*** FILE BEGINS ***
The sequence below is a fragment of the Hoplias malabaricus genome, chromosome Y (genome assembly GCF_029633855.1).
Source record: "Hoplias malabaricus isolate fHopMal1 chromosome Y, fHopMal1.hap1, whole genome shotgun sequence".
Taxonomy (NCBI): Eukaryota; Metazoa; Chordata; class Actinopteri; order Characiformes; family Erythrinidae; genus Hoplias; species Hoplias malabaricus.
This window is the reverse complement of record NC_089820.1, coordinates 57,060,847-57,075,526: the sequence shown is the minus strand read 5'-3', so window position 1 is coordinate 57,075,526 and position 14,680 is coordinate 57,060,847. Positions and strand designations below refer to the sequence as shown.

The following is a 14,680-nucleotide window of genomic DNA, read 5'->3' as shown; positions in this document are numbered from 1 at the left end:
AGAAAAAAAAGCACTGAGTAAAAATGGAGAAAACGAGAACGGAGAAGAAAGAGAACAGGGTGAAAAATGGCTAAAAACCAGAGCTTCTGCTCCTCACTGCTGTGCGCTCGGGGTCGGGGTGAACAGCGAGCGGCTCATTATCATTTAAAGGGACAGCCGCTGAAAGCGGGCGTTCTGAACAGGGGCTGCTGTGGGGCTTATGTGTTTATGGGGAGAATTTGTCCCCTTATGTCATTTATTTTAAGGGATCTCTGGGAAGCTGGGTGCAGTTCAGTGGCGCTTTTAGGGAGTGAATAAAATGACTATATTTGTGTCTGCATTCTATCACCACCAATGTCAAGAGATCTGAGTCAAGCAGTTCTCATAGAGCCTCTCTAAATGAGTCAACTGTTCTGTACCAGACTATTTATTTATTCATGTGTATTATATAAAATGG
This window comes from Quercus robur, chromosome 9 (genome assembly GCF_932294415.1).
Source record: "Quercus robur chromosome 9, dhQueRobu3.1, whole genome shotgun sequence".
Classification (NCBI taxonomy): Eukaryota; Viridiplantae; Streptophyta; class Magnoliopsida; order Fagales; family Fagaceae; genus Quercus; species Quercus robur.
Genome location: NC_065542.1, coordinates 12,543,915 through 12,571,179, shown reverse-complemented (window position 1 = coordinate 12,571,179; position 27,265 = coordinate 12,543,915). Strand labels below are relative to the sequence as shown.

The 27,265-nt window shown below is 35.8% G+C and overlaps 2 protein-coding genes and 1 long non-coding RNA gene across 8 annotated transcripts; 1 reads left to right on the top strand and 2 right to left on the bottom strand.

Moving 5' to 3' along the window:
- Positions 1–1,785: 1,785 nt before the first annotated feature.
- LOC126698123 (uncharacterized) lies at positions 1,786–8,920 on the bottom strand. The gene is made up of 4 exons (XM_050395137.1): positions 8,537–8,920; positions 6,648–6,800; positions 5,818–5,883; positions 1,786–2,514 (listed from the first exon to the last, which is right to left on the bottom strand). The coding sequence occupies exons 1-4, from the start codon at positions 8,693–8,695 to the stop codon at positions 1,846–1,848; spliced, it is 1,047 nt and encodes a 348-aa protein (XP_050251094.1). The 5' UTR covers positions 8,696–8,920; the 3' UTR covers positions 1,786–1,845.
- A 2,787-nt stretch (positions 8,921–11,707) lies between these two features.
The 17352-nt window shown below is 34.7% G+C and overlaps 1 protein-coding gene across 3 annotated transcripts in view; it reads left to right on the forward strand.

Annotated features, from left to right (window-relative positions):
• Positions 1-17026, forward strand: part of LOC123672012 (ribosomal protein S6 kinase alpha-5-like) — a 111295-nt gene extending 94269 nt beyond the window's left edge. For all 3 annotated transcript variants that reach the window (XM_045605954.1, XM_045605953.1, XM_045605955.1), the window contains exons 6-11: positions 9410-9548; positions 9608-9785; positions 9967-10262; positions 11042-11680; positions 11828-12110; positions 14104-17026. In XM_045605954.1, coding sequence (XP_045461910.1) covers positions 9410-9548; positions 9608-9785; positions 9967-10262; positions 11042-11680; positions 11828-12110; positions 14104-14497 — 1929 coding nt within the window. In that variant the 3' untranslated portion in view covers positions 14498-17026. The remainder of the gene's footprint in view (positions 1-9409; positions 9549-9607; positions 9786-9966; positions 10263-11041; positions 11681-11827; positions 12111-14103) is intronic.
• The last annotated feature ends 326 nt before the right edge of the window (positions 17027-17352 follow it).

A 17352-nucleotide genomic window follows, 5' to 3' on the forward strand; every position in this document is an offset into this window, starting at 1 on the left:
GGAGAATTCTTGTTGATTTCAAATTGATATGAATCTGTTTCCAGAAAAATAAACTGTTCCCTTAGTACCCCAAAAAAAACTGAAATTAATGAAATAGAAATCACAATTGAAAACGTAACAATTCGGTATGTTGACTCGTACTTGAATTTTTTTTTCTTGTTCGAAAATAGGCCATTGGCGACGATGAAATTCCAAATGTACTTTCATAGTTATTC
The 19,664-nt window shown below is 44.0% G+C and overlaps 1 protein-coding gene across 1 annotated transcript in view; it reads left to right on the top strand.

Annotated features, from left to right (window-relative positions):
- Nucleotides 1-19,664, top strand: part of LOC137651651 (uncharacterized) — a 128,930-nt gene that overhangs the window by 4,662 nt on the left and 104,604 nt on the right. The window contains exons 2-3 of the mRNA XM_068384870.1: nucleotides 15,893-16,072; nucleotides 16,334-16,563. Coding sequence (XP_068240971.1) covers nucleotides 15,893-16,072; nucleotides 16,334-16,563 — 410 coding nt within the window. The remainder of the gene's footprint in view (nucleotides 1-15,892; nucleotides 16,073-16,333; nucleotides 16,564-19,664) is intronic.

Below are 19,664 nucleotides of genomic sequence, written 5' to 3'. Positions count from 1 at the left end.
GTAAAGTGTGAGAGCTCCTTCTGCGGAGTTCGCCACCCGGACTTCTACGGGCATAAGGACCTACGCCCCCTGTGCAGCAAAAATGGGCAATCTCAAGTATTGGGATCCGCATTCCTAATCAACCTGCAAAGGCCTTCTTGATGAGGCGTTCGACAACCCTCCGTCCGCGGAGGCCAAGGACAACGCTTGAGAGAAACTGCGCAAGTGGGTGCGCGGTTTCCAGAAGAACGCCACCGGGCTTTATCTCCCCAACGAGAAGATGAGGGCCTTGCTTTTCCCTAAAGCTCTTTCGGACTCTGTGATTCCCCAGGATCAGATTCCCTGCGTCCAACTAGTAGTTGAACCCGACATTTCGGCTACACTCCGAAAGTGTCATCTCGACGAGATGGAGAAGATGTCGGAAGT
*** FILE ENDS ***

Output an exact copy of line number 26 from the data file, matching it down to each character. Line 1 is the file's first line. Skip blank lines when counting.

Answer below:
GTAAAGTGTGAGAGCTCCTTCTGCGGAGTTCGCCACCCGGACTTCTACGGGCATAAGGACCTACGCCCCCTGTGCAGCAAAAATGGGCAATCTCAAGTATTGGGATCCGCATTCCTAATCAACCTGCAAAGGCCTTCTTGATGAGGCGTTCGACAACCCTCCGTCCGCGGAGGCCAAGGACAACGCTTGAGAGAAACTGCGCAAGTGGGTGCGCGGTTTCCAGAAGAACGCCACCGGGCTTTATCTCCCCAACGAGAAGATGAGGGCCTTGCTTTTCCCTAAAGCTCTTTCGGACTCTGTGATTCCCCAGGATCAGATTCCCTGCGTCCAACTAGTAGTTGAACCCGACATTTCGGCTACACTCCGAAAGTGTCATCTCGACGAGATGGAGAAGATGTCGGAAGT